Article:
How does Paul Maholm’s arrival affect the Dodger roster?

By Jon Weisman

We don’t know what Dodger newcomer Paul Maholm’s role with the team will be after signing Saturday or whose roster spot he might take, mainly because the Dodgers don’t know yet themselves.

“Paul is aware we’re not sure what our need will be, whether it will be as a starting pitcher, a reliever or a long man,” general manager Ned Colletti told Eric Stephen of True Blue L.A. “Paul said it doesn’t matter, just to let him know and he’ll prepare for whatever we need him to do.”

Dylan Hernandez of the Times added the following:

… Maholm noted that he pitched in relief only once in his previous nine seasons and made clear he intends to win a place in the rotation.

“I’m going to come in and compete,” Maholm said. “If I pitch well, then things will work out.” …

In the meantime, we can mull over the possibilities.

Maholm could be a starting pitcher, if anyone from the group consisting of Clayton Kershaw, Zack Greinke, Hyun-Jin Ryu, Dan Haren and Josh Beckett falters. Beckett, recovering from July surgery that removed a rib to address thoracic outlet syndrome, is the one who seems most vulnerable, but it’s hardly time to give up on him being with the team for the season opener March 22.

Should Maholm start the season in the bullpen – a distinct possibility whether he’s the fifth starter or a starter-in-reserve, given that the Dodgers don’t play five regular-season games on consecutive days until April 15-19 – he joins a group that was already overflowing. Kenley Jansen, Brian Wilson, Paco Rodriguez, J.P Howell, Brandon League, Chris Withrow, Chris Perez and Jamey Wright already give the Dodgers more than enough legitimate contenders for a relief corps that typically would max out at seven. (That doesn’t even begin to address names not limited to Stephen Fife, Seth Rosin, Javy Guerra and Jose Dominguez.)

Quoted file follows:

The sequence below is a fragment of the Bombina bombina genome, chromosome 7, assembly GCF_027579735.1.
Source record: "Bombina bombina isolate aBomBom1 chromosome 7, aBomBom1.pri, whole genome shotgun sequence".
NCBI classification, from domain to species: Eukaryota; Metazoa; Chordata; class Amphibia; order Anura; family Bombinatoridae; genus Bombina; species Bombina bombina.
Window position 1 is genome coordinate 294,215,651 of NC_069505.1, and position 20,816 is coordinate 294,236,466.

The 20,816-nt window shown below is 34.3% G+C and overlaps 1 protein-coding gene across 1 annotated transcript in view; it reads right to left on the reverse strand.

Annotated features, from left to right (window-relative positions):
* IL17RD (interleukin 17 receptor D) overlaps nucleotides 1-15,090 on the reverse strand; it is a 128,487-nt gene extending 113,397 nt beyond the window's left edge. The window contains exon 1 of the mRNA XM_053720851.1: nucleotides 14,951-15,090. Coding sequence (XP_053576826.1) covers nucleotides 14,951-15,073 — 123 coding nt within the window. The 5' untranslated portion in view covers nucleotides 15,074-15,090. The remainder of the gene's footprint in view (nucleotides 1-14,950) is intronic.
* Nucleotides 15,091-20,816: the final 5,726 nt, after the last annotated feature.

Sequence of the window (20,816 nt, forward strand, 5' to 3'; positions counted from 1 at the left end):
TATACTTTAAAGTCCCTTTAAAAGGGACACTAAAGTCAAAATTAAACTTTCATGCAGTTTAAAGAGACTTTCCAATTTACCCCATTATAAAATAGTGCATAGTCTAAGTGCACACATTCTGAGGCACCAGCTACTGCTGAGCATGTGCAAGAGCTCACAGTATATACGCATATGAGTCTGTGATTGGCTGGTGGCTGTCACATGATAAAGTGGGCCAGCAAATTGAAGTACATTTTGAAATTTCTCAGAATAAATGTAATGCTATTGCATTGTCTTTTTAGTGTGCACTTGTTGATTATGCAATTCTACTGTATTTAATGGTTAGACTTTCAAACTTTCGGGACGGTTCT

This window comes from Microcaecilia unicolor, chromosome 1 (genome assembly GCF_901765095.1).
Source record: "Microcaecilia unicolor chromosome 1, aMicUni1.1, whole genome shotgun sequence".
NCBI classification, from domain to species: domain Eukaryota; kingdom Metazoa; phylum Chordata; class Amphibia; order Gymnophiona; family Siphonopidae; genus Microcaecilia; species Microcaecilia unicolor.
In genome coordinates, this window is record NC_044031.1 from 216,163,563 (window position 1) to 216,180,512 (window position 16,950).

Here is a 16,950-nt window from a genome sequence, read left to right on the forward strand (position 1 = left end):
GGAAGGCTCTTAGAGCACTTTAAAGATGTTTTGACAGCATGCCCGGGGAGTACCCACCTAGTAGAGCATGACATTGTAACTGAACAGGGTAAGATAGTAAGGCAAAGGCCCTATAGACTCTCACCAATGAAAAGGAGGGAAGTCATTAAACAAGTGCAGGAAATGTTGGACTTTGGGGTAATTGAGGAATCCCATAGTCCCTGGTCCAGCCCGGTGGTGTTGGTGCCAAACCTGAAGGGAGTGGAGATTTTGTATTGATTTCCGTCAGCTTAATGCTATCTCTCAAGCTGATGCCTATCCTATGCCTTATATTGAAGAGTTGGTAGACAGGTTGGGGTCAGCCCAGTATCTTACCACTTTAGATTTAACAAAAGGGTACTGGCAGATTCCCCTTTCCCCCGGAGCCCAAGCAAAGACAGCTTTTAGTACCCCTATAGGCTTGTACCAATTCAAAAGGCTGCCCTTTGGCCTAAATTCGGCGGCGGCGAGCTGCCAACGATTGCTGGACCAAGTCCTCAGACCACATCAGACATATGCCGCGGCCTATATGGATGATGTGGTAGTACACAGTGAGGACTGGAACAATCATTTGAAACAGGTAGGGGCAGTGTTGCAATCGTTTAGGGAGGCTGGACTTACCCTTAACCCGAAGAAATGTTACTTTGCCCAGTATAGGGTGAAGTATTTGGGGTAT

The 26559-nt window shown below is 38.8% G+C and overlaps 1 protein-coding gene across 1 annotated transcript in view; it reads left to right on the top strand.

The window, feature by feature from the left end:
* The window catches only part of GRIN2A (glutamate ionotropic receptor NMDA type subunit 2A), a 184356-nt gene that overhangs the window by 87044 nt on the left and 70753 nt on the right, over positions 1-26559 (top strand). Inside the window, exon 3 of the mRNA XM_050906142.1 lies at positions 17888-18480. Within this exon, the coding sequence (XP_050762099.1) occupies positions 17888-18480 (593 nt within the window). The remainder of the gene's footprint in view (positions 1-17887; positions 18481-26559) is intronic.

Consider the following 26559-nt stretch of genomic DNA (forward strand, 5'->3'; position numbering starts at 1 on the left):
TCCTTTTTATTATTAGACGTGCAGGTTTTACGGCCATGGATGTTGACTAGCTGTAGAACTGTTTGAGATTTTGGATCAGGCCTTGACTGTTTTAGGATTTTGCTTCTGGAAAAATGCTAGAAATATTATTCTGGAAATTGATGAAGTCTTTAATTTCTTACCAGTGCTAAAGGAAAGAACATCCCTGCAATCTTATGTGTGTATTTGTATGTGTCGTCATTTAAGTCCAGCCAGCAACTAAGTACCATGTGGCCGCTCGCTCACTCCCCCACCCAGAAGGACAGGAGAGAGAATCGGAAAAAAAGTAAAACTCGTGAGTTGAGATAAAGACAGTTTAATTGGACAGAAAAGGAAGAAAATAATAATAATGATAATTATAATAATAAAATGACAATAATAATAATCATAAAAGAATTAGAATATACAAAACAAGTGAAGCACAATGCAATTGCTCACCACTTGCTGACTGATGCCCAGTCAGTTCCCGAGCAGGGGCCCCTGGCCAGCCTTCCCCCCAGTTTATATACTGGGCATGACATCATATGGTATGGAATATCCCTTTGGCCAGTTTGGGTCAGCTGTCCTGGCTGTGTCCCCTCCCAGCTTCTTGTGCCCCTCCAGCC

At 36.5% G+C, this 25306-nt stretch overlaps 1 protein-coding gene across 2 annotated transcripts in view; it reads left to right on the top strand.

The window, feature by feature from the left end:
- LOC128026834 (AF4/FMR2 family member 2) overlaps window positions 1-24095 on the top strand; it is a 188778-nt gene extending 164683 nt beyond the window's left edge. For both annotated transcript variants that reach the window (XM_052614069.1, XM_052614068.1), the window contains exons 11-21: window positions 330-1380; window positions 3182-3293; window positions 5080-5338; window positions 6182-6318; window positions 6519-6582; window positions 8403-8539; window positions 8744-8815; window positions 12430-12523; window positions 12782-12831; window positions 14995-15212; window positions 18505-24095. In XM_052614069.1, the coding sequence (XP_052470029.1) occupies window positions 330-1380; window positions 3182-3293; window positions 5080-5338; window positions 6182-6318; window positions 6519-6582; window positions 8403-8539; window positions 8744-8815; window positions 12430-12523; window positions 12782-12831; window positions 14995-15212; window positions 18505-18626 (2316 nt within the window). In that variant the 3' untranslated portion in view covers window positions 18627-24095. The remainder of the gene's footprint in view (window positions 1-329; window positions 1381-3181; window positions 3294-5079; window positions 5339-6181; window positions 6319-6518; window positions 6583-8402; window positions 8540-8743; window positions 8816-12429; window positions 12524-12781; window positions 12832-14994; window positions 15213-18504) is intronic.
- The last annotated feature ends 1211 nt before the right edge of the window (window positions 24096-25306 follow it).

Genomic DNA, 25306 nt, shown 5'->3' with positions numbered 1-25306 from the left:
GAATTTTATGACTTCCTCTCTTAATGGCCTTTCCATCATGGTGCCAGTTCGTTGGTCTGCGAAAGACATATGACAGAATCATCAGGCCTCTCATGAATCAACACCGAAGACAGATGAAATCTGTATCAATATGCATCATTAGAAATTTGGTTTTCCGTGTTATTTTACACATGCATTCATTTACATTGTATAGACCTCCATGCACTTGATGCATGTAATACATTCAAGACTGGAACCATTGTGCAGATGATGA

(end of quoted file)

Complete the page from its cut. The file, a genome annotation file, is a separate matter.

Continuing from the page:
In a sense, you figure that the Dodgers are counting on at least one of the pitchers we’ve mentioned to be injured come Opening Day, and based on past history, who can blame them? If the Dodgers get their pre-flight notification for Sydney with more than a dozen healthy major-league pitchers, it’s a problem they’ll be happy to deal with.

A less obvious question: Would an arms surplus affect the composition of the Dodger bench? Standing in contrast to a pitching staff brimming with guaranteed contracts is a group of reserves whose MLB futures aren’t as set in stone.

Let’s say, hypothetically, Matt Kemp doesn’t make the trip to Australia, as has been frequently speculated, but Alex Guerrero does start at second base. You’d have a backup catcher such as Tim Federowicz, a good chance of outfielder/first baseman Scott Van Slyke, two or three names from the assortment of middle-infield candidates (including Dee Gordon, Chone Figgins, Justins Sellers and Turner, Miguel Rojas and Brendan Harris), maybe a Mike Baxter or Nick Buss.

Especially if they try to limit the starting pitcher workloads in light of the early launch to the 2014 season, would the Dodgers choose a 13th healthy pitcher over a 13th position player to complete the first group of 25? I’m not advocating it or counting on it, just saying that stranger things have happened. And then, of course, things can and will change again in a moment thereafter.

2 Comments

With Ralph Kiner’s death, I was thinking about that great trio who did the Mets games and was reminded of Lindsey Nelson’s dictum: pitching is only 120% of the game. So, collecting arms is not a bad idea. But I also wonder if part of the thinking is that those spare arms might be trade bait for a 2B or possibly some bench help, since those are tender spots on the roster.

I’m sure some unexpected things will happen before the team leaves for Australia and hopefully we’ll have a better picture of what decisions have to be made.

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